(Feb 20): When Karl Lagerfeld began creating clothes for Chanel in 1983, he inherited 70 years of fashion legacy. Yet Chanel was struggling as it searched for a new identity after the death of its founder left a vast void.

Lagerfeld, who died Tuesday at 85, took the signature components left by Gabrielle Chanel, adapted them and inserted them into popular culture around the world. He married an institution to the caricature he molded for himself, with the dark shades and white ponytail ever present, and built on the myth forged by Coco.

It worked. Under Lagerfeld's auspices, Chanel grew from a cherished and influential name into a US$10 billion ($13.5 billion) global fashion machine, defining what it means to be a modern luxury label. Now that he’s gone, Chanel will have to find its identity once more. Owners Alain and Gérard Wertheimer have left it to Lagerfeld’s longtime collaborator, Virginie Viard, to figure out what’s next.

Lagerfeld joins Chanel in 1983

Karl Lagerfeld made his debut for Chanel in Paris in 1983, with a haute couture collection. The designer first moved to Paris with his mother in the 1950s, where he made his first steps in fashion at the houses of Balmain and later Jean Patou. He joined Chanel after stints at Balmain and Chloe. At the time, he called Chanel's image "static," so he looked further into the label's history for inspiration.

Photographer: Pierre Guillard/AFP via Getty Images

Ready-to-wear

At Chanel, he managed to preserve Chanel’s image as the ultimate luxury, with tweed outfits or handbags costing many thousands of euros, while perfumes and nail polishes made the brand accessible to anyone. Given the intricate approach to making the outfits, Chanel sponsored and supported whole artisanal branches in France, from embroidery workshops to makers of tweed tassels to specialist cobblers.. At his first ready-to-wear show in 1984, Lagerfeld walked the runway with French model Ines de la Fressange.    

Photographer: Pierre Guillaud/AFP via Getty Images

The interlocking Cs

Gabrielle Chanel's interlocking C logo, designed in the 1930s, was used in myriad ways with Lagerfeld in charge of design, from necktie prints to handbag clasps like this one shown at Paris Fashion Week on in September 2014.

Photographer: Pascal Le Segretain/Getty Images

Runway revival

Lagerfeld's over-the-top attention-seeking attitude helped re-imagine what fashion should could be– a theatrical presentation, rather than a pragmatic way to show buyers what they should place orders for this season. It took six months to make the flowers for his 2015 Haute Couture Spring-Summer show.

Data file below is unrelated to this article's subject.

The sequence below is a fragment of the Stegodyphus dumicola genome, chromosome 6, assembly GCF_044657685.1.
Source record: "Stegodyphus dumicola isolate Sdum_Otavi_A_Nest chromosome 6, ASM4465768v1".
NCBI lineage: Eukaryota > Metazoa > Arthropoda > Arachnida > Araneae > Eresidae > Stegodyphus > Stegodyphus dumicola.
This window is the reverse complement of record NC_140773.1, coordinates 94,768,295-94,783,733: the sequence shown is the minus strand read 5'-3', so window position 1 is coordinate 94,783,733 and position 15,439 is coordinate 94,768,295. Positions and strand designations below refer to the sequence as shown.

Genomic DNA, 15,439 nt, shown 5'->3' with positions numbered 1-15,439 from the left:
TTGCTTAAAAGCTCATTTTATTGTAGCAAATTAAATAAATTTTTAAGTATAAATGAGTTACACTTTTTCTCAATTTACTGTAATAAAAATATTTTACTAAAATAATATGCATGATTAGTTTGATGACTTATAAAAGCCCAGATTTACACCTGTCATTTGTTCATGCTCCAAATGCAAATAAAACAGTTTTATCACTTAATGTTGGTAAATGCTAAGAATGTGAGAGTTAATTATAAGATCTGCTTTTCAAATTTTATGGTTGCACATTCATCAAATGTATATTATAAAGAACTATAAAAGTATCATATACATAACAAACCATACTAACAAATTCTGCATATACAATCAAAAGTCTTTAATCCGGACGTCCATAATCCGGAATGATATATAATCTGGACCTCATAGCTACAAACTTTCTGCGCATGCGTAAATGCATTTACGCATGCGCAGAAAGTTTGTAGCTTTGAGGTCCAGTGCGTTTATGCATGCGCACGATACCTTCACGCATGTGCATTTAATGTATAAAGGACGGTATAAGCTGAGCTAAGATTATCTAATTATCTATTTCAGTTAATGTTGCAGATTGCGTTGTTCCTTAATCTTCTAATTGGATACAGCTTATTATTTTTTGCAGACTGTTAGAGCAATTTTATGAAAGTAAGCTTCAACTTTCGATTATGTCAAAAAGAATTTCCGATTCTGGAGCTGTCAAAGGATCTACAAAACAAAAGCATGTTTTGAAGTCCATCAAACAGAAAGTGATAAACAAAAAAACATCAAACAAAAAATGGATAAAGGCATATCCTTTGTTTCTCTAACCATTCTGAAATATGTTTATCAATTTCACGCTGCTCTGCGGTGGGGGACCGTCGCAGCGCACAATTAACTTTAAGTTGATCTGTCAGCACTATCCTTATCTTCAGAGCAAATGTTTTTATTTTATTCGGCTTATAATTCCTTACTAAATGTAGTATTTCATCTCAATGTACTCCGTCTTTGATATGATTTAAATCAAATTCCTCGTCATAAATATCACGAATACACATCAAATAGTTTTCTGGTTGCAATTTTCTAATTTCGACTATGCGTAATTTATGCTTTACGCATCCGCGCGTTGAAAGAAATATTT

Photographer: Patrick Kovarik/AFP via Getty Images

Looking for muses

The designer was fond of "muses," the men and women who'd inspire his creative vision. Here, Claudia Schiffer, Kate Moss and Virginie Ledoyen joined Lagerfeld for Chanel's Fall-Winter 2009-2010 ready-to-wear show in Paris.

Photographer: Serge Benhamoub/Gamma-Rapho/Getty Images

A pop culture caricature

Lagerfeld inserted himself in a pop culture by creating a character for himself, with an instantly recognizable look that he maintained over the years: powdered white hair bound in a pony tail, dark sunglasses and his Hilditch & Key shirts with an almost comically high, stiff collar. Fingerless leather gloves and hands dripping in rings complemented the outfit. His verbal flourishes and take-no-prisoner views were also the stuff of legend, typically delivered in the hypnotic rapid-fire intonation of a livestock auctioneer.

Photographer: Bertrand Rindoff Petroff/Getty Images

On the red carpet

Chanel is best-known for handbags and perfume, but Lagerfeld would make sure its clothes would always be front-and-center at marquee cultural events such as the Academy Awards. He'd look to create fashion moments, like Julianne Moore's arrival at the 2015 Oscars.

Photographer: Kevin Mazur/WireImage/Getty Images

The final show

Lagerfeld's last show for Chanel was his 2019 Spring-Summer Haute Couture collection in January. The Grand Palais in Paris was refashioned into a summer getaway, complete with swimming pool and villa. He did not appear on the set to take a bow at the end of the show, as is customary, this time. Instead, his fashion director Virginie Viard came out for the traditional greeting.

Photographer: Anne-Christine Poujoulat/AFP via Getty Images

Fueled by China

China became a major sales driver for Chanel with Lagerfeld running creative. Last year, sales rose 11 percent on a constant-currency basis, spurred by shoppers in Asia. Chanel showed its Resort 2018 Collection Chengdu city, China, in 2017, looking to court more customers in the crucial market.

Photographer: Chen yichuan/Imaginechina/AP Photo

Chanel's new era

Chanel announced Tuesday that Virginie Viard, Lagerfeld's longtime collaborator, will succeed him as creative chief of Chanel, one of the most coveted positions in the fashion industry. The company said she's been entrusted with this task "so that the legacy of Gabrielle Chanel and Karl Lagerfeld can live on."

Photographer: Bertrand Rindoff Petroff/French Select/Getty Images